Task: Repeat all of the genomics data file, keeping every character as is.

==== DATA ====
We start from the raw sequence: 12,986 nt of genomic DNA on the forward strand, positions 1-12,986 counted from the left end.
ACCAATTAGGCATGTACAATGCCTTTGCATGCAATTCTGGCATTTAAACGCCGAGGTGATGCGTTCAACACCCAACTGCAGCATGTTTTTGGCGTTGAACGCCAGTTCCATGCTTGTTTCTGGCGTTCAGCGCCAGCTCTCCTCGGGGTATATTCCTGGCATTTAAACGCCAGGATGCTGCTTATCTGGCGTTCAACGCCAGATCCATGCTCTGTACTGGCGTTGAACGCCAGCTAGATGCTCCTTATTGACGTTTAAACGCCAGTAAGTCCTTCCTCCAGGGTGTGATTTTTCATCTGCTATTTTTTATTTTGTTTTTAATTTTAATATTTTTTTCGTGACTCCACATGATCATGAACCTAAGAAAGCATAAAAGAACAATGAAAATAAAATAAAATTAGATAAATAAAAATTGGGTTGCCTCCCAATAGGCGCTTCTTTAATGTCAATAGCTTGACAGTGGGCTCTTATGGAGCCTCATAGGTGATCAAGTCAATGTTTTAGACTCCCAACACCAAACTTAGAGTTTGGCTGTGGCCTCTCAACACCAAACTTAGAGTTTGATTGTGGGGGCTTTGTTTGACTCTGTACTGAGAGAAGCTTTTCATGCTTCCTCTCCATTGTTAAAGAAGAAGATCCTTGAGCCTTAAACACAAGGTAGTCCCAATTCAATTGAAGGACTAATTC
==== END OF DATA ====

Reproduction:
We start from the raw sequence: 12,986 nt of genomic DNA on the forward strand, positions 1-12,986 counted from the left end.
ACCAATTAGGCATGTACAATGCCTTTGCATGCAATTCTGGCATTTAAACGCCGAGGTGATGCGTTCAACACCCAACTGCAGCATGTTTTTGGCGTTGAACGCCAGTTCCATGCTTGTTTCTGGCGTTCAGCGCCAGCTCTCCTCGGGGTATATTCCTGGCATTTAAACGCCAGGATGCTGCTTATCTGGCGTTCAACGCCAGATCCATGCTCTGTACTGGCGTTGAACGCCAGCTAGATGCTCCTTATTGACGTTTAAACGCCAGTAAGTCCTTCCTCCAGGGTGTGATTTTTCATCTGCTATTTTTTATTTTGTTTTTAATTTTAATATTTTTTTCGTGACTCCACATGATCATGAACCTAAGAAAGCATAAAAGAACAATGAAAATAAAATAAAATTAGATAAATAAAAATTGGGTTGCCTCCCAATAGGCGCTTCTTTAATGTCAATAGCTTGACAGTGGGCTCTTATGGAGCCTCATAGGTGATCAAGTCAATGTTTTAGACTCCCAACACCAAACTTAGAGTTTGGCTGTGGCCTCTCAACACCAAACTTAGAGTTTGATTGTGGGGGCTTTGTTTGACTCTGTACTGAGAGAAGCTTTTCATGCTTCCTCTCCATTGTTAAAGAAGAAGATCCTTGAGCCTTAAACACAAGGTAGTCCCAATTCAATTGAAGGACTAATTC